Tom Petty On Technology.

A friend of mine once told me while negotiating the purchase of a house, that his real estate company will be called “Tom Petty Real Estate”  because The Waiting Is The Hardest Part.  And he was damn right.  Not that I am speaking about a real estate purchase.  Oh no dear reader, oh no.  What I am speaking about is The New iPhone.

jesus

I’ve resisted the smart phone for a long time.  Perhaps too long.  Yes, I still know how to get places based on memory, or direction based intuition, but how am I going to upload pics to facebook while on the go?  How will I check in at Stumptown enough times to become THE SUPREME MAYOR OF ALL TIME?  Eh??  There are many legit concerns, which you can locate elsewhere on the Internet, we all know smart phones are nearly essential to life.

But the question is, do we wait it out?  When is the time to pull the trigger?  Gadgets just freak me out, man!  Lets relate this to something related to my usual repertoire.  Recording equipment.

A few years back, I made a well documented move away from the mothership of Pro Tools, over to the confusing free-for-all software based clusterfuck that is Logic.  I made this move based on hardware concerns, just before Digidesign became known as Avid, and did away with their proprietary hardware model and opened it up to all.  Yeah.  Timing!  Anyway, I made a fantastic purchase of an Apogee Rosetta 800 for all conversion, and was satisfied for a few years.

This satisfaction is now beginning to wain.  Apogee did away with the rosetta 800, as well as the Symphony Mobile System I purchased to integrate it.  Apple will most likely do away with PCI slots on laptops, and this will cause a few problems.  This all goes along with the concern that apple is making its “Pro” gear decidedly less “Pro”.  Yes, we all have the hope of Thunderbolt to resolve all these issues, but that appears to be a few years off.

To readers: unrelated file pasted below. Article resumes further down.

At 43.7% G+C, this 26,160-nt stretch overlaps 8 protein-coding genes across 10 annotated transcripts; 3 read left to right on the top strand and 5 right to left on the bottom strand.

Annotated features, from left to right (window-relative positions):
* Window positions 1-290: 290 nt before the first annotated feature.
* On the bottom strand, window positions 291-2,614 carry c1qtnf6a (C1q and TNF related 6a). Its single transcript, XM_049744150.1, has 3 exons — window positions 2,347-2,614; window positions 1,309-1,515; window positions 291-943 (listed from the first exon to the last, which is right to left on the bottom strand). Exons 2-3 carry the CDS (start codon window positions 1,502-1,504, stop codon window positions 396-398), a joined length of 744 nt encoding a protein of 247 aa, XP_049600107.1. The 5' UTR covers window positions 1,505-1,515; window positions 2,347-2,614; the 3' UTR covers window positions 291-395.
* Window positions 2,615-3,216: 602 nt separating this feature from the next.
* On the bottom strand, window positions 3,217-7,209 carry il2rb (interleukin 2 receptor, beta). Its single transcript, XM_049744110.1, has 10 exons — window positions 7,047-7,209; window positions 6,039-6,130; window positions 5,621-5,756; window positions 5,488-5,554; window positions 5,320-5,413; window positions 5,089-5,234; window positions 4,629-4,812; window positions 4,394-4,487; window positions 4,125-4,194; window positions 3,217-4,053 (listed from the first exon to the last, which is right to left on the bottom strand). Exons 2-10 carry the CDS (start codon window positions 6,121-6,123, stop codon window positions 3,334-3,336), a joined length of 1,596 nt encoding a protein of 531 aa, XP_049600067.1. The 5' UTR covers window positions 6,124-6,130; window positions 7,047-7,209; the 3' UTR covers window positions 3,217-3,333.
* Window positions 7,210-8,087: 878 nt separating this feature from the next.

This has me thinking…what an incredible and shitty gamble buying any piece of equipment is in this age we live in.  At any point, a manufacturer can discontinue a product, stop creating updates, and cease all support.  I emailed Apogee about this specific issue (of whether the rosetta or symphony mobile would be able to work with future Apogee products, and the response was

We don’t really have any plans to upgrade any of our discontinued models

So the question is, will I have a several thousand dollar brick on my hands in a few years?  There is no long term guarantee anything will be supported a few years down the line.  The line between the present and future of technology is a strange blurry one.  People are still using Instruments, Amplifiers, Effects Devices and many other instrument related things from the long distant past. Sometimes exclusively.  These devices were all inter-connect-able regardless of the manufacturer, and usable for an infinite amount of time.

29208394

Technology of this type carried weight.  Heft if you will.  Like Taft.  Well, it just souns like Taft.  And he was a heavy guy.  Yeah.  The point is, are current devices completely disposable?  Is there anything made today that will be heralded for its quality and cherished for years to come?  Or are we better off buying the quickest and easiest, waiting for it to become obsolete, and re-buy.